Come unto Jesus

As a missionary, I was taught that my purpose was to invite others to come unto Christ through the ordinances of baptism and confirmation. Some of the sweetest and most tender experiences in my mission came by way of these sacred ordinances.

Saturday night, I was privileged to attend the convert baptism of a young single adult in my ward. This young man’s story closely paralleled the conversion story of my wife, with his parents also being in opposition to his baptism as my wife’s parents were to hers.

The opening hymn sung at the baptism was especially touching and invited the Spirit into the meeting, Come Unto Jesus.

1. Come unto Jesus, ye heavy laden,
Careworn and fainting, by sin oppressed.
He’ll safely guide you unto that haven
Where all who trust him may rest.

2. Come unto Jesus; He’ll ever heed you,
Though in the darkness you’ve gone astray.
His love will find you and gently lead you
From darkest night into day.

3. Come unto Jesus; He’ll surely hear you,
If you in meekness plead for his love.
Oh, know you not that angels are near you
From brightest mansions above?

4. Come unto Jesus from ev’ry nation,
From ev’ry land and isle of the sea.
Unto the high and lowly in station,
Ever he calls, “Come to me.”

Text and music: Orson Pratt Huish, 1851–1932

Sunday, as this young man received the Gift of the Holy Ghost through the laying on of hands, the words of the hymn again came powerfully into my mind. The invitation is simple, come unto Jesus, but one that requires a lifetime of commitment and faith.

I admire this young man’s acceptance of the divine invitation to come unto Christ and for the scriptural reminder that the invitation remains open to everyone:

28 ¶ aCome unto me, all ye that blabour and are heavy laden, and I will give you crest.

29 Take my ayoke upon you, and blearn of me; for I am cmeek and dlowly in eheart: and ye shall find frest unto your souls.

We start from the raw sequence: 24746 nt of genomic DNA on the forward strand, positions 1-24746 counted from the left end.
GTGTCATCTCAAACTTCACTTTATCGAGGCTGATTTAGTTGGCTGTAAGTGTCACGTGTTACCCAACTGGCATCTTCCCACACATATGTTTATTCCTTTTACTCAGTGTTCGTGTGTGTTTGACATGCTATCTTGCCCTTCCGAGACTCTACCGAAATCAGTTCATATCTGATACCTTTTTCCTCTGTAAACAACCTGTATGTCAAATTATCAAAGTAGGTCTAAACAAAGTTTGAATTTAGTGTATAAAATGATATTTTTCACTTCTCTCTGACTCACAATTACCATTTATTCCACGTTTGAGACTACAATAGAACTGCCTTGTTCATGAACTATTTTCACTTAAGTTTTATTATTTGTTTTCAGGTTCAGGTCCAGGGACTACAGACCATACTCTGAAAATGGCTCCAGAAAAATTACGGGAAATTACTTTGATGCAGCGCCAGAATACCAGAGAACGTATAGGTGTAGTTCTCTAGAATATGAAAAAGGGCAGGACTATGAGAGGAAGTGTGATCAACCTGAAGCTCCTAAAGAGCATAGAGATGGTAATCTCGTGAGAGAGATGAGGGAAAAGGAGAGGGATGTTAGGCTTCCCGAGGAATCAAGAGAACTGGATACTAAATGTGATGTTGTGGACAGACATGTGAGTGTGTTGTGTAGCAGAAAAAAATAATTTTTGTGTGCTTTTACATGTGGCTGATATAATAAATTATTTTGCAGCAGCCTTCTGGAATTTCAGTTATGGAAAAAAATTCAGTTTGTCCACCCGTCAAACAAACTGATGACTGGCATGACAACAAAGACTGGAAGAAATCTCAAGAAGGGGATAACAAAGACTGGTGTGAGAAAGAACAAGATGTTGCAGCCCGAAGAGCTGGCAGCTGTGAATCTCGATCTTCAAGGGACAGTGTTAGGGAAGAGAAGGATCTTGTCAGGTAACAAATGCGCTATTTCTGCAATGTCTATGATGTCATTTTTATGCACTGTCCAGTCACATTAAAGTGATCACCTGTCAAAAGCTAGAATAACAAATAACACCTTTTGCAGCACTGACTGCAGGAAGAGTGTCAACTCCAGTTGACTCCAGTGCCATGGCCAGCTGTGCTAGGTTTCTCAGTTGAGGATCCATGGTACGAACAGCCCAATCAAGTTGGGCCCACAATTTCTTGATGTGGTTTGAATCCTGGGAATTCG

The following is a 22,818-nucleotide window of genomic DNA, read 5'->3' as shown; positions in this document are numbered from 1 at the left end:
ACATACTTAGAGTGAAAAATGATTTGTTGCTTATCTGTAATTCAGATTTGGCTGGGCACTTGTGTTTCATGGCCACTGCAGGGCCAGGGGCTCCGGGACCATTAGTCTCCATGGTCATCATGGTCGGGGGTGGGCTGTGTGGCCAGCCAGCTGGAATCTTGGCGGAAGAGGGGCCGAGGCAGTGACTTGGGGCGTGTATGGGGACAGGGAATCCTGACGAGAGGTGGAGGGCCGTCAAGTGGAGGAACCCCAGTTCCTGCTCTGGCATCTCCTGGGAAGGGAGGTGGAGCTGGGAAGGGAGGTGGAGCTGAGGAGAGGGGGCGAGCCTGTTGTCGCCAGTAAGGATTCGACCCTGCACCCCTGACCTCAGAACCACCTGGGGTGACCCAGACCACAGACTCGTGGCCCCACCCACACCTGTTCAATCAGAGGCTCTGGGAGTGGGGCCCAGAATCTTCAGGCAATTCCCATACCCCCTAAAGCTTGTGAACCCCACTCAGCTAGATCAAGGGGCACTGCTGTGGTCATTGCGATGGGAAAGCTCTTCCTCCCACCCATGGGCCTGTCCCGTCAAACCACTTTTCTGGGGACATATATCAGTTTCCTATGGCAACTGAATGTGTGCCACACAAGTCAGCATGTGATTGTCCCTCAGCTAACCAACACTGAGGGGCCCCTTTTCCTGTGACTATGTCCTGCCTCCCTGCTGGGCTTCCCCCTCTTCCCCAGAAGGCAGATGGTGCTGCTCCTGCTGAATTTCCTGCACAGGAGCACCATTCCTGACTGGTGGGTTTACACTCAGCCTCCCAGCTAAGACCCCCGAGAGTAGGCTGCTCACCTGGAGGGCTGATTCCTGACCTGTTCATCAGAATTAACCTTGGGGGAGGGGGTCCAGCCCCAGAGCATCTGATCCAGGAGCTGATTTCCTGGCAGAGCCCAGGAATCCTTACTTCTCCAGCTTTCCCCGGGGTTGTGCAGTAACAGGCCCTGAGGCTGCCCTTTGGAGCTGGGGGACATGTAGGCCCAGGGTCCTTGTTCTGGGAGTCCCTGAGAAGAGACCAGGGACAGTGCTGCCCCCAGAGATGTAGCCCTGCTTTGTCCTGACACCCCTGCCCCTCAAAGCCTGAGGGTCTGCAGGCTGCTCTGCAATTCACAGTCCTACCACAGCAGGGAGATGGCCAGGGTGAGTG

30 For my yoke is aeasy, and my burden is light.
Matthew 11: 28-30

5 thoughts on “Come unto Jesus

  1. Brian, I always find convert stories spiritually touching. It seems that every convert does so in the face of challenges in one form or another. Whether it is family opposition, needing to over come Word of Wisdom challenges, or some other issue. The path to Christ is never easy.

    The verses you quoted from Matthew are frequently quoted. One of things I find interesting about these verses is verse 30 itself. “For my yoke is easy, and my burden is light.” Does anyone actually believe this about Christ? Was anything about his burden light or his yoke easy or comfortable? Some of the most Christ-like and spiritual people I know have very difficult and challenging lives. We all face trials on a regular basis. It occurs to me that the reason Christ’s yoke was easy and burden was light, was because of his continuous eternal perspective. Even the horrible trials and sacrifices he faced could be seen as easy and light if thought of in an eternal perspective. Truly there is a lesson about patience, perservance, and point of view here for all of us when we get down and depressed about the difficulties and burdens in our lives.

    Thanks for the post. I wish the new member of your ward all the best.

  2. That was beautiful. I love the passage in 2 Nephi 2:4 “And thou hast beheld in thy youth his glory; wherefore, thou art blessed even as they unto whom he shall minister in the flesh; for the Spirit is the same, yesterday, today, and forever. And the way is prepared from the fall of man, and SALVATION IS FREE.” We just have to be willing to go to him and he will do the rest.

  3. Nobody had a heavier yoke than the Savior, but nobody was more willing to take on additional burdens to help us along. That is one of the things I learned from baptism, and my baptism was filled with all kinds of challenges, just like this convert.

  4. I always interpreted “my yoke” to mean the yoke I take upon myself as I follow Christ, contrasted with the weighty burdens of sin, heartache, anger, and pain.

    (Thus the Deseret Bookism “I never said it would be easy. I only said it would be worth it.” seems an outright lie to me. I detest that platitude.)

    Thank you, Brian.

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